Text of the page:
A survey titled the MoneyGram Data Index, which draws data from the U.S. populace, looks at how consumer behavior and expectations toward companies have evolved since the start of the COVID-19 pandemic.
This type of information can prove valuable for businesses, especially those in the detail and services sector as they attempt to bounce back from the disruption of the last year.
When it comes to where U.S. consumers choose to spend their money, social media influence outweighs social or political feelings, according to the headline result from the study.
In addition, and as a blow to the wannabee celebrity, when considering who has the most impact online, family and friends trump influencers.
Indeed, more consumers say they were swayed by family or friends on social media than by influencers. One in five consumers (21 percent) said they bought a product or a service in the last year because a family member or friend recommended it on social media.
In stark contrast, only 11 percent were minded to report they bought a product or service because an influencer promoted it on social media.
Influencer marketing was a buzzword in marketing for a number of years. It led to the creation of sprightly neologisms such as: “Nano-influencers,” “micro-influencers,” “macro-influencers” and even “mega-influencers.” Now it seems the influence of the Influencer is in a downward direction, a direction picked up on by Forbes.
In a more pressing area of disappointment, and one more important than lining the pockets of influencers, was the finding that despite enflamed political commentary over the past year, including numerous calls to boycott companies for a variety of political or social positions, only 14 percent of consumers say they decided to stop using a product/service because a company took an opposing political position.
This is a sad shift from the days when consumer power was far stronger and could influence the course of economic development. Take 2012:
Mini Babybel offered an apology and withdrew a number of products after disability campaigners called for a boycott of their cheese after the company ran a marketing campaign that used the phrase ‘Mentally ill holidays’.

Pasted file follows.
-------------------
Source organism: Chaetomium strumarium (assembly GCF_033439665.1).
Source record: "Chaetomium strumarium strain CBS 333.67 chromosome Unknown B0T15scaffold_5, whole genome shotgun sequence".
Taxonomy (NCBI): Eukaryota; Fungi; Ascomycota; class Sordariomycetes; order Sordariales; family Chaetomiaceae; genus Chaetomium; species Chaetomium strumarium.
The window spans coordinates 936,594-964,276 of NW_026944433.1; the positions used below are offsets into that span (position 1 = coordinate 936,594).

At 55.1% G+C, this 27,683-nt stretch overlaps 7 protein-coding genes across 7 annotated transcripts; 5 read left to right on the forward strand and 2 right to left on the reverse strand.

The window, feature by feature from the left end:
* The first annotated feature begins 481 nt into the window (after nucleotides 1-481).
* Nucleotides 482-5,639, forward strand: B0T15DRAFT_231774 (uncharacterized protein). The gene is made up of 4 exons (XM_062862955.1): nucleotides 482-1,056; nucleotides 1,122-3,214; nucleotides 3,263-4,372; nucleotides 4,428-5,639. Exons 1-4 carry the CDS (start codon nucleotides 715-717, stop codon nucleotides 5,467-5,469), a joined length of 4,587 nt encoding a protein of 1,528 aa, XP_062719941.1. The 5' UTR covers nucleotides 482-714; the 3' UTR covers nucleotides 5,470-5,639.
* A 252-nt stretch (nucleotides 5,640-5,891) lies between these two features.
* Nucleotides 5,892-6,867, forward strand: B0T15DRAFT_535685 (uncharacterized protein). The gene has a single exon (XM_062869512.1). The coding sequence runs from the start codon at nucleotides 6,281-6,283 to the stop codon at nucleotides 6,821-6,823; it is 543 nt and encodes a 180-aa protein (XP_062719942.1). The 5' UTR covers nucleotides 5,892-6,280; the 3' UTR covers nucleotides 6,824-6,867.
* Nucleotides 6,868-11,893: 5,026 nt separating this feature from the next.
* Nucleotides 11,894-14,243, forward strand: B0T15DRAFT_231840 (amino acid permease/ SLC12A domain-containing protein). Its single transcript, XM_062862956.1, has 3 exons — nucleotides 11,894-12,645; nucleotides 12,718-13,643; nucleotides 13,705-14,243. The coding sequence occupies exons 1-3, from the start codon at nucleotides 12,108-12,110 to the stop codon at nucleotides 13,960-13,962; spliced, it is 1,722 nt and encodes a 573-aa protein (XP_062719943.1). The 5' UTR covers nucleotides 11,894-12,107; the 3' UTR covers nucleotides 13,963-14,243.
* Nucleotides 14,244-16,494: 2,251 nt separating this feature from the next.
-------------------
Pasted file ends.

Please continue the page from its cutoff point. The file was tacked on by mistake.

Johnson & Johnson reformulated all of its baby products to remove a formaldehyde-releasing preservative. This move occurred in response to a report and boycott call from the US Campaign for Safe Cosmetics (CSC) over the company’s use of harmful chemicals in its baby shampoo.
When asked to choose between environmental, social and governance (what marketers call ESG) priorities for businesses to put first, 35 percent of U.S. consumers chose social priorities. This means that while ESG is not a top factor in making purchasing decisions, out of the three components, the ‘S’ stands as the more important concern for consumers.
Bubbling below this, at 24 percent, were those who chose environmental priorities. Only 12 percent opted for governance priorities (covering such matters as child exploitation in some factories that manufacture sneakers).
There are some successes, however. In July 2020, Ivanka Trump closed her fashion brand, after boycotts from consumers following her father’s election.
A surprisingly high proportion, at 28 percent, said they had no opinion. However, easing from the pandemic awareness of fundamental matters of political and social power will occupy the spend-ready consumers in the U.S. more fully.